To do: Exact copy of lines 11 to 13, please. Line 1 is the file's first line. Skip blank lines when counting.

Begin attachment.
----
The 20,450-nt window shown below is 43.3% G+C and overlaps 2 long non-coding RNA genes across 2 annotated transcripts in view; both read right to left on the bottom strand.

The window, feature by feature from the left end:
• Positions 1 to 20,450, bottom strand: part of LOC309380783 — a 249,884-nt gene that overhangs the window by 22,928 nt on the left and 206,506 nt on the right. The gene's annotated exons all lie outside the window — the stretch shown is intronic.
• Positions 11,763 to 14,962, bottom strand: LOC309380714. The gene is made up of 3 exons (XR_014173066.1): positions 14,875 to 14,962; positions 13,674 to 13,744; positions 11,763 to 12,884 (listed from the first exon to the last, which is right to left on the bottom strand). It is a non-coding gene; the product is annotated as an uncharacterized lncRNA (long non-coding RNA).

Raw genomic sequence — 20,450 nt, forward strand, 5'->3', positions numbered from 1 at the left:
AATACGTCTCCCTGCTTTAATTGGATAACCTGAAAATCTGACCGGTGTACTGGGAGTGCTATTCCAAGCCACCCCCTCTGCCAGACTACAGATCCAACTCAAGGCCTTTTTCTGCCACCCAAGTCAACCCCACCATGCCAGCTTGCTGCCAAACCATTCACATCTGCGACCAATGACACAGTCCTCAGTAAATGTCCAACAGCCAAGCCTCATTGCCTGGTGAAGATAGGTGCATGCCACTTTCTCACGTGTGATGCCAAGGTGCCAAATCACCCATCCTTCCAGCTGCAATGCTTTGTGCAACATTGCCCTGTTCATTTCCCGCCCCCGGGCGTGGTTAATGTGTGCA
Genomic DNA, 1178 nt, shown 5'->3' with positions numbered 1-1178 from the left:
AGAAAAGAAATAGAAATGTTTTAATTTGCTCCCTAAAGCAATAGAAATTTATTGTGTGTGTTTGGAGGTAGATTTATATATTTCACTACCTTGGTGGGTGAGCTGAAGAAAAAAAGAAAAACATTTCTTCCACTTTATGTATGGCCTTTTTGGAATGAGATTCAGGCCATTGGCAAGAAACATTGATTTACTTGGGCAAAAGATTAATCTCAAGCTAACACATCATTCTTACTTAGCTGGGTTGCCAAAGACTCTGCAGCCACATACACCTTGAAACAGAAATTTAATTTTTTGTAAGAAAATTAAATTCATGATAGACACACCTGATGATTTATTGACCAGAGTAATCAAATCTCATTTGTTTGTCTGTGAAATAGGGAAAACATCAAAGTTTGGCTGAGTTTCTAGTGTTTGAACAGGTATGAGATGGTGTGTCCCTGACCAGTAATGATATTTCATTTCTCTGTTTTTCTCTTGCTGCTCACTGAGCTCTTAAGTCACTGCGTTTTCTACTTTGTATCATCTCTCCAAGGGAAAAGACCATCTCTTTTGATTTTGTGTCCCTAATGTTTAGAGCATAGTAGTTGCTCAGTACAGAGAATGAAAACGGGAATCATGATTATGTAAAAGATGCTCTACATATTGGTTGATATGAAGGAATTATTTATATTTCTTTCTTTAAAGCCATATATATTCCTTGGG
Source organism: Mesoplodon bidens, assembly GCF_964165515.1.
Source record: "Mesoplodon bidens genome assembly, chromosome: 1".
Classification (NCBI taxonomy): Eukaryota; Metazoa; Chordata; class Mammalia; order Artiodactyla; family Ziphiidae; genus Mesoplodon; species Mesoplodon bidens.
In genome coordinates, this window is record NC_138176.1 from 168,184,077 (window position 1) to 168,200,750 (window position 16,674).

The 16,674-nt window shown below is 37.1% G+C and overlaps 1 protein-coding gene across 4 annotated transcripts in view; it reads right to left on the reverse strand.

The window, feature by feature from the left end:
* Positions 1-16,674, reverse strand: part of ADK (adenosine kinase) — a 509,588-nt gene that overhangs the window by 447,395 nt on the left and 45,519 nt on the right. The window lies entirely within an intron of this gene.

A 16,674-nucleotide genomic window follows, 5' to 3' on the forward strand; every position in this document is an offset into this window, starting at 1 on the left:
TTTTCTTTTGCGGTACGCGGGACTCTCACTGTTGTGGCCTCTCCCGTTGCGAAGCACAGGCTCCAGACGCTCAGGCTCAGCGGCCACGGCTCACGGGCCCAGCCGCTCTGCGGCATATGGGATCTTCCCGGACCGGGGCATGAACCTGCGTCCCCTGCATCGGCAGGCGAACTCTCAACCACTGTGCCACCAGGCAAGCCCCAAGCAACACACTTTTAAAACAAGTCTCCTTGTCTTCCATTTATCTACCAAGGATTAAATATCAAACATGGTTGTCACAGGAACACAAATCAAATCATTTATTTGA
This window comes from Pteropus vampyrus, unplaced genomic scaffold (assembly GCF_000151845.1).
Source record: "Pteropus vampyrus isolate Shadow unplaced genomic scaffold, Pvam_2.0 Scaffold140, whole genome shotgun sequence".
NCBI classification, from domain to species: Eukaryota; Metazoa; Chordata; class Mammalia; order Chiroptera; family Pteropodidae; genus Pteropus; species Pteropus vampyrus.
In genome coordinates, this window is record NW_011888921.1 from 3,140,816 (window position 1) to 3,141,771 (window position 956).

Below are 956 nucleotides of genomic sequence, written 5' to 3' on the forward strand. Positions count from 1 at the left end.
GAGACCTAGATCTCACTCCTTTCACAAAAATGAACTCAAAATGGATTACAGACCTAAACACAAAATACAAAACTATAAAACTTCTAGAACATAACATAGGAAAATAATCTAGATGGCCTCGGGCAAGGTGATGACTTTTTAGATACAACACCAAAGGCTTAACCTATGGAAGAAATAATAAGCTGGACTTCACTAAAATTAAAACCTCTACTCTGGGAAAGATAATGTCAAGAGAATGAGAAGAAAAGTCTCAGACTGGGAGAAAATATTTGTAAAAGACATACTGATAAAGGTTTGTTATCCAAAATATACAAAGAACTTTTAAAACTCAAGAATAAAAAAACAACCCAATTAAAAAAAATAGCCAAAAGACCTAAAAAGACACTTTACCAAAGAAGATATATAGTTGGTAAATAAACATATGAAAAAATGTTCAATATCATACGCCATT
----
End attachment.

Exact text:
Classification (NCBI taxonomy): Eukaryota; Metazoa; Chordata; class Mammalia; order Artiodactyla; family Ziphiidae; genus Mesoplodon; species Mesoplodon bidens.
In genome coordinates, this window is record NC_138176.1 from 168,184,077 (window position 1) to 168,200,750 (window position 16,674).

The 16,674-nt window shown below is 37.1% G+C and overlaps 1 protein-coding gene across 4 annotated transcripts in view; it reads right to left on the reverse strand.